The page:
I use contrasting thread more recently. I used to be really afraid to, but I especially like the contrast in my baby items. I guess I feel the freedom to play a little when it comes to those things.IMG_5275

  • Do you use the same color in the bobbin as the upper thread?

I usually do, because I hate when some of the bobbin thread is visible on top in a different color. That’s a machine issue, and until I know how to always make things run better, I’d prefer not to risk it. If it’s something I’m just throwing together for myself, I don’t always worry about it.

  • What if a fabric has big areas of very different colors?

I still stick with the same color. I’d probably match the most dominate color, or use something deliberately contrasting, like black or white.

  • Do you have any tips or suggestions about choosing thread?

I don’t experiment with thread brands. I’ve never had problems with basic, inexpensive Coats & Clark. So I’m not sure my suggestions mean much 🙂 But have fun with it, and take risks sometimes. Build a small stash of basics, but add a few colors when you can!IMG_5265

  • Can you show us a picture(s) of your thread collection?

Certainly! I normally keep my thread in a photo box. I’m hoping to one day get a nice rack to keep it from tangling. IMG_5243 

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  • Do you ever buy thread because you fall in love with the color (without a particular project in mind)?

Rarely, because I waste enough money on fabric 🙂

  • Do you “invest” in thread?

No, I go cheap. There were 2 times I bought special thread: I bought some “fancy” thread in college for a project. The brand is Mettler and I got it in pink, green, and blue. The second time I bought special thread was when I made mei tais. I bought heavy-duty thread to support the weight.IMG_5252

  • What types of thread do you have? (elastic, quilting, all-purpose, wool, etc.)

Pretty much all-purpose, and a little of my heavy-duty is left.

Mapping Out My Quilting Plan

It occurred to me last night that I have 5 months to finish my 3 Christmas quilts. I can be a bit of a procrastinator. 5 months sounds like forever, right??

But when I divide that by 3 quilts, that’s roughly 1.67 months per quilt! Um… time to panic!

So, I have to make myself start putting some quality time into those quilts. Not only have I taken on a gargantuan task, but I also chose to venture into unknown and potentially complicated pattern territory.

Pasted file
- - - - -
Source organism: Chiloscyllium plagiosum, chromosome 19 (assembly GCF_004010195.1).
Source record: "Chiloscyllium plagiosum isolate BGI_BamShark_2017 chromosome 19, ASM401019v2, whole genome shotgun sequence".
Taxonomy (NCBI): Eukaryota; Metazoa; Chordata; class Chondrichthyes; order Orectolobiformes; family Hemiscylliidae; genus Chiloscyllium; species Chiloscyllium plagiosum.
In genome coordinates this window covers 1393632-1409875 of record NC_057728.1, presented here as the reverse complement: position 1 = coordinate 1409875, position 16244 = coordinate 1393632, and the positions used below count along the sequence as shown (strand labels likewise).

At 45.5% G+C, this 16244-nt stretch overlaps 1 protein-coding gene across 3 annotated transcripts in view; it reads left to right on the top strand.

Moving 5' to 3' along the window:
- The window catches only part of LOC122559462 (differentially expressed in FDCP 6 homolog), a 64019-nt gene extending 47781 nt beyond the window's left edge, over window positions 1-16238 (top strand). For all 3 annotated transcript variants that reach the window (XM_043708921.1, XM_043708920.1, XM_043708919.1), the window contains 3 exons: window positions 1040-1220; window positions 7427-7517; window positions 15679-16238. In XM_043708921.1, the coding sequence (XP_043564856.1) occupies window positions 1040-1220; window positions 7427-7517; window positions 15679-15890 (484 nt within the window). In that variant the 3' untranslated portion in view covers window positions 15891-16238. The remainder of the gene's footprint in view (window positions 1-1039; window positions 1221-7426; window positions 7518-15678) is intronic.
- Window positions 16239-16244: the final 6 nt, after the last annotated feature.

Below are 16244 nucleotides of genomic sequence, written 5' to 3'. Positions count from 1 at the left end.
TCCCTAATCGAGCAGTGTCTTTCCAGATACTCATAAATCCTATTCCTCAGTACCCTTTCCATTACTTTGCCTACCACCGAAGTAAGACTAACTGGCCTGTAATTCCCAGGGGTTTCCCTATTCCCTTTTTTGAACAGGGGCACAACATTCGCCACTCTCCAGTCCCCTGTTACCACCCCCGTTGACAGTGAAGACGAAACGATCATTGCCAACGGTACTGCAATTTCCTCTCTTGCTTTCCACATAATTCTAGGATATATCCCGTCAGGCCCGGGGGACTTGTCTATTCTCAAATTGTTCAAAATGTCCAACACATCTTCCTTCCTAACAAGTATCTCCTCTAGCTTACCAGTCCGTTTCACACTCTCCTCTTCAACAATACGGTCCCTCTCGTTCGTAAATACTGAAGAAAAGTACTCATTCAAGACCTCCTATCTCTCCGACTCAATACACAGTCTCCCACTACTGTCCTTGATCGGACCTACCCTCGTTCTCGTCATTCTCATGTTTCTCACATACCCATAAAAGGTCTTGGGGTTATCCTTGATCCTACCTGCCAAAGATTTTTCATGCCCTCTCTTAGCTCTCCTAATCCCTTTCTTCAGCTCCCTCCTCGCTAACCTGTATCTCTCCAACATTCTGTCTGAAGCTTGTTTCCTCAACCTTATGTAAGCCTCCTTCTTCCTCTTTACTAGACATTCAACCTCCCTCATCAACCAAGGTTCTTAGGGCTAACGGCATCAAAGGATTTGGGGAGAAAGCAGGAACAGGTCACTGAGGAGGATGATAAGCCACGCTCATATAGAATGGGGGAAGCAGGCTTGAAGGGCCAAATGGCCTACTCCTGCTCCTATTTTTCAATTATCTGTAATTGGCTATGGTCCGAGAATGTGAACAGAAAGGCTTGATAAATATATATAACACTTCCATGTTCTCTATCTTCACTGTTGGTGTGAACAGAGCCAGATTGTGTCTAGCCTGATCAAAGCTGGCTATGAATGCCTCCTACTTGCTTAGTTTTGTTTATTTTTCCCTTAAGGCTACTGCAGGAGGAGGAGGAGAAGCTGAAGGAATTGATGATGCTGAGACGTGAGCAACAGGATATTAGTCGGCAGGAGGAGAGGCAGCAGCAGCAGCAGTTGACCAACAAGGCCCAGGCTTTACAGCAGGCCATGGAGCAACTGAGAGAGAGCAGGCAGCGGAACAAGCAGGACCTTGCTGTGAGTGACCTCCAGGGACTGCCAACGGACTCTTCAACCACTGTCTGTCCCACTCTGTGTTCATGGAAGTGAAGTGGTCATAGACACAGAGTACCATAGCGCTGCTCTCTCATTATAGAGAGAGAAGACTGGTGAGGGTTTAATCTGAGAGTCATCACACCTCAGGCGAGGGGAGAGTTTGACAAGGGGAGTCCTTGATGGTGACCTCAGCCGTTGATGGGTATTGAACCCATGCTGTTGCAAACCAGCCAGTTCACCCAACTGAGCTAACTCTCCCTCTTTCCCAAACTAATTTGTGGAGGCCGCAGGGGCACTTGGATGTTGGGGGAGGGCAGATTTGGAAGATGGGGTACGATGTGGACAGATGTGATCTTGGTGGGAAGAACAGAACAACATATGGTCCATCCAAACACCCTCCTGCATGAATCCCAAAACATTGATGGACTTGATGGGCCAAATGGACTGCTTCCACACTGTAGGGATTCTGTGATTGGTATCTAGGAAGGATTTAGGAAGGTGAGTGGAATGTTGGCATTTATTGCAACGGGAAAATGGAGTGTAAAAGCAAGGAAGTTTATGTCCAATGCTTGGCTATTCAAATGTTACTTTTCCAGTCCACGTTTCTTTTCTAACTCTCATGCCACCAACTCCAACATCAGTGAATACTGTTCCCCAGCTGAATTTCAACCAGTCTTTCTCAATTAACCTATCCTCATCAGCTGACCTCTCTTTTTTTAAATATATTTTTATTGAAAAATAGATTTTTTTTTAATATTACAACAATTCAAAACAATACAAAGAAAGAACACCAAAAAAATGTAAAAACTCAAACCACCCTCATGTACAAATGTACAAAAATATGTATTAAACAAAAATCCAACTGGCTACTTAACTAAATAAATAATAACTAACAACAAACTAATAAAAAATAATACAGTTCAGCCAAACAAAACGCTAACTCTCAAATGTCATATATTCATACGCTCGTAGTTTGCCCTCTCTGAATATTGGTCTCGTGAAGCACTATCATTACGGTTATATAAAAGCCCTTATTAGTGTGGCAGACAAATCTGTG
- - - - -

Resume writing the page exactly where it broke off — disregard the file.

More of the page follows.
It’s so hard for me to focus on just one project. I get bored, or I get super excited about something else! But I have to harness my energy, because I don’t want to give my sisters IOU’s for Christmas. That would be jerky.

So, here’s the plan:

Quilt #1- Deborah’s Owl Quilt

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The front of the quilt will have 12 pink and blue blocks, shashed with dark brown. At least one block will have an owl. My sister wanted to think about how many owls she wanted 🙂

IMG_5217 The back will have a pink and brown striped fabric, with a strip of pieces from the front along the bottom. Then I’m going to attempt to do a tree in brown, via ohfrannson!. I probably will not do patchwork on this tree, because I really don’t think it’s necessary. And then I’ll have 3 little owls peeking out of holes in the tree.

I have 6 blocks completed. So if I could do 1 block per day I’d be done in a week.

Week 1: Complete blocks.

Week 2: Cut sashing and piece blocks together.

Week 3: Work on the back. (I’m going to call this one week’s worth of work, but I don’t actually know how long this will take.

Week 4: Sandwich quilt and start quilting!

Week 5: Quilt.

Week 6: Bind the edges and clip threads.

Quilt #2- Alisha’s Bird Quilt

I have all the fabric for this quilt, and a general idea, but it’s still mostly in my head. It will consist of some combination of the following fabrics:

IMG_5233 And it will have a design similar to this:IMG_5224 I sketched this out without really paying attention to the quantities of fabric I have on hand. Most likely I will have to play around with color combinations. So, Alisha, don’t get attached to it 🙂 Also, I’m not sure about how to put this together, so I sure hope ohfrannson! has a pattern!!

Week 1: Work on planning. Which color do I have enough of for the background, trees, etc?

Week 2: Cut fabric.

Week 3: Piece back ground.

Week 4: Piece tree 1.

Week 5: Piece tree 2.

Week 6: Piece tree 3.

Week 7: Cut back pieces.

Week 8: Piece back. Appliqué birds on front and back.

Week 9: Sandwich and quilt.

Week 10: Bind the edges and clip threads.

(Uh-oh. This plan is 4 weeks over time-budget.)

Quilt #3- Michelle’s Bird Quilt

Sigh. Now that I’ve mapped out Alisha’s quilt, I know Michelle’s is essentially the same except in different colors. So, it, too, is slated for 4 extra weeks. I can’t let this happen! I just need to remember this is just an estimate and kick it into high gear!

Michelle’s fabrics:IMG_5241 This batch is a little messy because I’m currently using some of the fabrics for another project 🙂

And for some reason, I thought it would be faster to revamp the same picture in Paint. It was *not* faster, but it was fun 🙂final painted bird quilt IMG_5224

Week 1: Work on planning. Which color do I have enough of for the background, trees, etc?

Week 2: Cut fabric.

Week 3: Piece back ground.

Week 4: Piece tree 1.

Week 5: Piece tree 2.

Week 6: Piece tree 3.

Week 7: Cut back pieces.

Week 8: Piece back. Appliqué birds on front and back.

Week 9: Sandwich and quilt.

Week 10: Bind the edges and clip threads.

Wish me luck! And the ability to focus. I’ll need it.